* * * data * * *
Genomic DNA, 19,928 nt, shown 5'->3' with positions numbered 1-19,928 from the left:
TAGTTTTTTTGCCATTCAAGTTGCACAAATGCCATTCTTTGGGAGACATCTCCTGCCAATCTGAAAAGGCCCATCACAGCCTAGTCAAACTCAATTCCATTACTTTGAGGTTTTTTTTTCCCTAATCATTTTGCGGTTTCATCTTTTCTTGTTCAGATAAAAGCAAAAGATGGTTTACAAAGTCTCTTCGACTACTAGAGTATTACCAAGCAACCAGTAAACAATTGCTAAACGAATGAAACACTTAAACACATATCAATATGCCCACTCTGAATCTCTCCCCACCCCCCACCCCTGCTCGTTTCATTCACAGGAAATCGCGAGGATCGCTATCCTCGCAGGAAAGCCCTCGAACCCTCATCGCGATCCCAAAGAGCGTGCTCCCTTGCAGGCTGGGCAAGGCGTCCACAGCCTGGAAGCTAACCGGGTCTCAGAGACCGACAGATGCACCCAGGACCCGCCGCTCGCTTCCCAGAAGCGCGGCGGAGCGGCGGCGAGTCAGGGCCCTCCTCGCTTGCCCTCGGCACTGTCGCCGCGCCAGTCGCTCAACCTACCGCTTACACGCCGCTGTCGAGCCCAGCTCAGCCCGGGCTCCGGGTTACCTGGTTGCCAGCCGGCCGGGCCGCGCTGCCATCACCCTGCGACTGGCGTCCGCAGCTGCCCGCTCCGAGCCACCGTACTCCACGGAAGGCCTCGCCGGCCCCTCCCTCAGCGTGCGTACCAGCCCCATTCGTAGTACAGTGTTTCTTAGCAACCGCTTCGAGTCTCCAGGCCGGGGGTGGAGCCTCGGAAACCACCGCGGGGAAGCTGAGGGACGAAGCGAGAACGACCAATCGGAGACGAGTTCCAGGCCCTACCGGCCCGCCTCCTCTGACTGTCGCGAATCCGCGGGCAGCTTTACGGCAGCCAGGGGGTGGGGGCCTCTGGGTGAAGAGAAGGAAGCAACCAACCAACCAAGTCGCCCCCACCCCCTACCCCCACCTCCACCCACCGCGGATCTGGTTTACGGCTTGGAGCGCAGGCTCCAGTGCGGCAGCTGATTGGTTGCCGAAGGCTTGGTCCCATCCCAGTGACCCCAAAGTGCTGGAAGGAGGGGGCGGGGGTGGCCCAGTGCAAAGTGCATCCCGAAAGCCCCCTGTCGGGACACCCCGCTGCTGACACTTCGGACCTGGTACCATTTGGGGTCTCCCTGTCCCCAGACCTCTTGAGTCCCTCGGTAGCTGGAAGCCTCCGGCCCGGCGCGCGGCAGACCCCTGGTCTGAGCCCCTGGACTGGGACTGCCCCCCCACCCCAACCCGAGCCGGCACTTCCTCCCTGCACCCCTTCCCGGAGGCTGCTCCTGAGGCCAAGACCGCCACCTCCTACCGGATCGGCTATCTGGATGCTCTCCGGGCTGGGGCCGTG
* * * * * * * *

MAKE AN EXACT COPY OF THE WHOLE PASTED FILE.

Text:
Genomic DNA, 19,928 nt, shown 5'->3' with positions numbered 1-19,928 from the left:
TAGTTTTTTTGCCATTCAAGTTGCACAAATGCCATTCTTTGGGAGACATCTCCTGCCAATCTGAAAAGGCCCATCACAGCCTAGTCAAACTCAATTCCATTACTTTGAGGTTTTTTTTTCCCTAATCATTTTGCGGTTTCATCTTTTCTTGTTCAGATAAAAGCAAAAGATGGTTTACAAAGTCTCTTCGACTACTAGAGTATTACCAAGCAACCAGTAAACAATTGCTAAACGAATGAAACACTTAAACACATATCAATATGCCCACTCTGAATCTCTCCCCACCCCCCACCCCTGCTCGTTTCATTCACAGGAAATCGCGAGGATCGCTATCCTCGCAGGAAAGCCCTCGAACCCTCATCGCGATCCCAAAGAGCGTGCTCCCTTGCAGGCTGGGCAAGGCGTCCACAGCCTGGAAGCTAACCGGGTCTCAGAGACCGACAGATGCACCCAGGACCCGCCGCTCGCTTCCCAGAAGCGCGGCGGAGCGGCGGCGAGTCAGGGCCCTCCTCGCTTGCCCTCGGCACTGTCGCCGCGCCAGTCGCTCAACCTACCGCTTACACGCCGCTGTCGAGCCCAGCTCAGCCCGGGCTCCGGGTTACCTGGTTGCCAGCCGGCCGGGCCGCGCTGCCATCACCCTGCGACTGGCGTCCGCAGCTGCCCGCTCCGAGCCACCGTACTCCACGGAAGGCCTCGCCGGCCCCTCCCTCAGCGTGCGTACCAGCCCCATTCGTAGTACAGTGTTTCTTAGCAACCGCTTCGAGTCTCCAGGCCGGGGGTGGAGCCTCGGAAACCACCGCGGGGAAGCTGAGGGACGAAGCGAGAACGACCAATCGGAGACGAGTTCCAGGCCCTACCGGCCCGCCTCCTCTGACTGTCGCGAATCCGCGGGCAGCTTTACGGCAGCCAGGGGGTGGGGGCCTCTGGGTGAAGAGAAGGAAGCAACCAACCAACCAAGTCGCCCCCACCCCCTACCCCCACCTCCACCCACCGCGGATCTGGTTTACGGCTTGGAGCGCAGGCTCCAGTGCGGCAGCTGATTGGTTGCCGAAGGCTTGGTCCCATCCCAGTGACCCCAAAGTGCTGGAAGGAGGGGGCGGGGGTGGCCCAGTGCAAAGTGCATCCCGAAAGCCCCCTGTCGGGACACCCCGCTGCTGACACTTCGGACCTGGTACCATTTGGGGTCTCCCTGTCCCCAGACCTCTTGAGTCCCTCGGTAGCTGGAAGCCTCCGGCCCGGCGCGCGGCAGACCCCTGGTCTGAGCCCCTGGACTGGGACTGCCCCCCCACCCCAACCCGAGCCGGCACTTCCTCCCTGCACCCCTTCCCGGAGGCTGCTCCTGAGGCCAAGACCGCCACCTCCTACCGGATCGGCTATCTGGATGCTCTCCGGGCTGGGGCCGTG